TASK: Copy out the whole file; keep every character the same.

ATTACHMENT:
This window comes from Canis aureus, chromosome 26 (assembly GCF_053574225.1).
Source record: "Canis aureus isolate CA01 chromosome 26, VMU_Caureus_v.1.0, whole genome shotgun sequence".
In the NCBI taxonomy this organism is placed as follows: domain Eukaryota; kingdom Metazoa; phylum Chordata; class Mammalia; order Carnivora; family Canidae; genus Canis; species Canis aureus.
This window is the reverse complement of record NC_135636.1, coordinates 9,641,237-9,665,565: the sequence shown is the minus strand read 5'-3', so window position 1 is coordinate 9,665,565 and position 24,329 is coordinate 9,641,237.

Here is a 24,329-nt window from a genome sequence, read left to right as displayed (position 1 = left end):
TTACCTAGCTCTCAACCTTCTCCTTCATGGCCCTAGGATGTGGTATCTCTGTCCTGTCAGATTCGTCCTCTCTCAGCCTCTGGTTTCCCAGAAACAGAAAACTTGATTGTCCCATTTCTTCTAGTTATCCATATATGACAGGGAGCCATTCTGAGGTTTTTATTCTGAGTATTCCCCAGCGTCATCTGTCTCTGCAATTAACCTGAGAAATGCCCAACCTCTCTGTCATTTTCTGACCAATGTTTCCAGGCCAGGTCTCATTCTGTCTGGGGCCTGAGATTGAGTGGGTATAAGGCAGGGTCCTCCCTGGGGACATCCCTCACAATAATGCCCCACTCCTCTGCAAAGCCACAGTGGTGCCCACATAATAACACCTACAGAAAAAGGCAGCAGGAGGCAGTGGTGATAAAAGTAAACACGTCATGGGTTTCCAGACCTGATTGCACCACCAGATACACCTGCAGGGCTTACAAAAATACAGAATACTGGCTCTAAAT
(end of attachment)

This window comes from Canis aureus, chromosome 26 (assembly GCF_053574225.1).
Source record: "Canis aureus isolate CA01 chromosome 26, VMU_Caureus_v.1.0, whole genome shotgun sequence".
In the NCBI taxonomy this organism is placed as follows: domain Eukaryota; kingdom Metazoa; phylum Chordata; class Mammalia; order Carnivora; family Canidae; genus Canis; species Canis aureus.
This window is the reverse complement of record NC_135636.1, coordinates 9,641,237-9,665,565: the sequence shown is the minus strand read 5'-3', so window position 1 is coordinate 9,665,565 and position 24,329 is coordinate 9,641,237.

Here is a 24,329-nt window from a genome sequence, read left to right as displayed (position 1 = left end):
TTACCTAGCTCTCAACCTTCTCCTTCATGGCCCTAGGATGTGGTATCTCTGTCCTGTCAGATTCGTCCTCTCTCAGCCTCTGGTTTCCCAGAAACAGAAAACTTGATTGTCCCATTTCTTCTAGTTATCCATATATGACAGGGAGCCATTCTGAGGTTTTTATTCTGAGTATTCCCCAGCGTCATCTGTCTCTGCAATTAACCTGAGAAATGCCCAACCTCTCTGTCATTTTCTGACCAATGTTTCCAGGCCAGGTCTCATTCTGTCTGGGGCCTGAGATTGAGTGGGTATAAGGCAGGGTCCTCCCTGGGGACATCCCTCACAATAATGCCCCACTCCTCTGCAAAGCCACAGTGGTGCCCACATAATAACACCTACAGAAAAAGGCAGCAGGAGGCAGTGGTGATAAAAGTAAACACGTCATGGGTTTCCAGACCTGATTGCACCACCAGATACACCTGCAGGGCTTACAAAAATACAGAATACTGGCTCTAAAT